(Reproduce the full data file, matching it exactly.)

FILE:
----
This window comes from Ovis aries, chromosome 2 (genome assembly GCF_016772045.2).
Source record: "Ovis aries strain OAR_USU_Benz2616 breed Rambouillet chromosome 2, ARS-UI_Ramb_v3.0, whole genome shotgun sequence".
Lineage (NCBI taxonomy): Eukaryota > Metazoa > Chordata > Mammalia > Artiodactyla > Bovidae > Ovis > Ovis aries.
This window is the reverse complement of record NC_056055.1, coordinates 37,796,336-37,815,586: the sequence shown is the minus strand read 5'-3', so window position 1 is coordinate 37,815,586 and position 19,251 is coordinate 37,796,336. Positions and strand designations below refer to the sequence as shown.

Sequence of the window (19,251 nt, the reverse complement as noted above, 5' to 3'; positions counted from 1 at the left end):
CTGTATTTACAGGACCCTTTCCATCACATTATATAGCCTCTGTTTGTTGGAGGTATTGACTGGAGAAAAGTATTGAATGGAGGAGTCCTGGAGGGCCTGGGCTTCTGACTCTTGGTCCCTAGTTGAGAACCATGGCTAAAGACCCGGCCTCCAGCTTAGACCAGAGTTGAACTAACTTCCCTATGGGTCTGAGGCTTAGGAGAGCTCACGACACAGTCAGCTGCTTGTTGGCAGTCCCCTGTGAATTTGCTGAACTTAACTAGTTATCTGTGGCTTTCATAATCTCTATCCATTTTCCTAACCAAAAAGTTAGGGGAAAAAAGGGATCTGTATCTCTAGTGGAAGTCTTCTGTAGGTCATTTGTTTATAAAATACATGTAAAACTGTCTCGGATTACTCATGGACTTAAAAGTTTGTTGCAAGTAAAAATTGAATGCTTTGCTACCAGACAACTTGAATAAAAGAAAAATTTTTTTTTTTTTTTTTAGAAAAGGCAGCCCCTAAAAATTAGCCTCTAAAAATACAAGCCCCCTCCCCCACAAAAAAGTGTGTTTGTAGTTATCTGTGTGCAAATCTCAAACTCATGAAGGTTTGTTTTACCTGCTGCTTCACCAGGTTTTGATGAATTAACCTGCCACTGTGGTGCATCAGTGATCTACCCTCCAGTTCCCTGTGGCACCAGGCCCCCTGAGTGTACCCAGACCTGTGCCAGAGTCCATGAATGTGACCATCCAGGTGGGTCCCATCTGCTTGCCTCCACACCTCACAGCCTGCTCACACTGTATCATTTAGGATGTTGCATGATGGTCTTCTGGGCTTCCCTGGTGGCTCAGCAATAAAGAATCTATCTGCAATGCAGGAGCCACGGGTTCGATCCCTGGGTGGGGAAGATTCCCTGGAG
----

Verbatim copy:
This window comes from Ovis aries, chromosome 2 (genome assembly GCF_016772045.2).
Source record: "Ovis aries strain OAR_USU_Benz2616 breed Rambouillet chromosome 2, ARS-UI_Ramb_v3.0, whole genome shotgun sequence".
Lineage (NCBI taxonomy): Eukaryota > Metazoa > Chordata > Mammalia > Artiodactyla > Bovidae > Ovis > Ovis aries.
This window is the reverse complement of record NC_056055.1, coordinates 37,796,336-37,815,586: the sequence shown is the minus strand read 5'-3', so window position 1 is coordinate 37,815,586 and position 19,251 is coordinate 37,796,336. Positions and strand designations below refer to the sequence as shown.

Sequence of the window (19,251 nt, the reverse complement as noted above, 5' to 3'; positions counted from 1 at the left end):
CTGTATTTACAGGACCCTTTCCATCACATTATATAGCCTCTGTTTGTTGGAGGTATTGACTGGAGAAAAGTATTGAATGGAGGAGTCCTGGAGGGCCTGGGCTTCTGACTCTTGGTCCCTAGTTGAGAACCATGGCTAAAGACCCGGCCTCCAGCTTAGACCAGAGTTGAACTAACTTCCCTATGGGTCTGAGGCTTAGGAGAGCTCACGACACAGTCAGCTGCTTGTTGGCAGTCCCCTGTGAATTTGCTGAACTTAACTAGTTATCTGTGGCTTTCATAATCTCTATCCATTTTCCTAACCAAAAAGTTAGGGGAAAAAAGGGATCTGTATCTCTAGTGGAAGTCTTCTGTAGGTCATTTGTTTATAAAATACATGTAAAACTGTCTCGGATTACTCATGGACTTAAAAGTTTGTTGCAAGTAAAAATTGAATGCTTTGCTACCAGACAACTTGAATAAAAGAAAAATTTTTTTTTTTTTTTTTAGAAAAGGCAGCCCCTAAAAATTAGCCTCTAAAAATACAAGCCCCCTCCCCCACAAAAAAGTGTGTTTGTAGTTATCTGTGTGCAAATCTCAAACTCATGAAGGTTTGTTTTACCTGCTGCTTCACCAGGTTTTGATGAATTAACCTGCCACTGTGGTGCATCAGTGATCTACCCTCCAGTTCCCTGTGGCACCAGGCCCCCTGAGTGTACCCAGACCTGTGCCAGAGTCCATGAATGTGACCATCCAGGTGGGTCCCATCTGCTTGCCTCCACACCTCACAGCCTGCTCACACTGTATCATTTAGGATGTTGCATGATGGTCTTCTGGGCTTCCCTGGTGGCTCAGCAATAAAGAATCTATCTGCAATGCAGGAGCCACGGGTTCGATCCCTGGGTGGGGAAGATTCCCTGGAG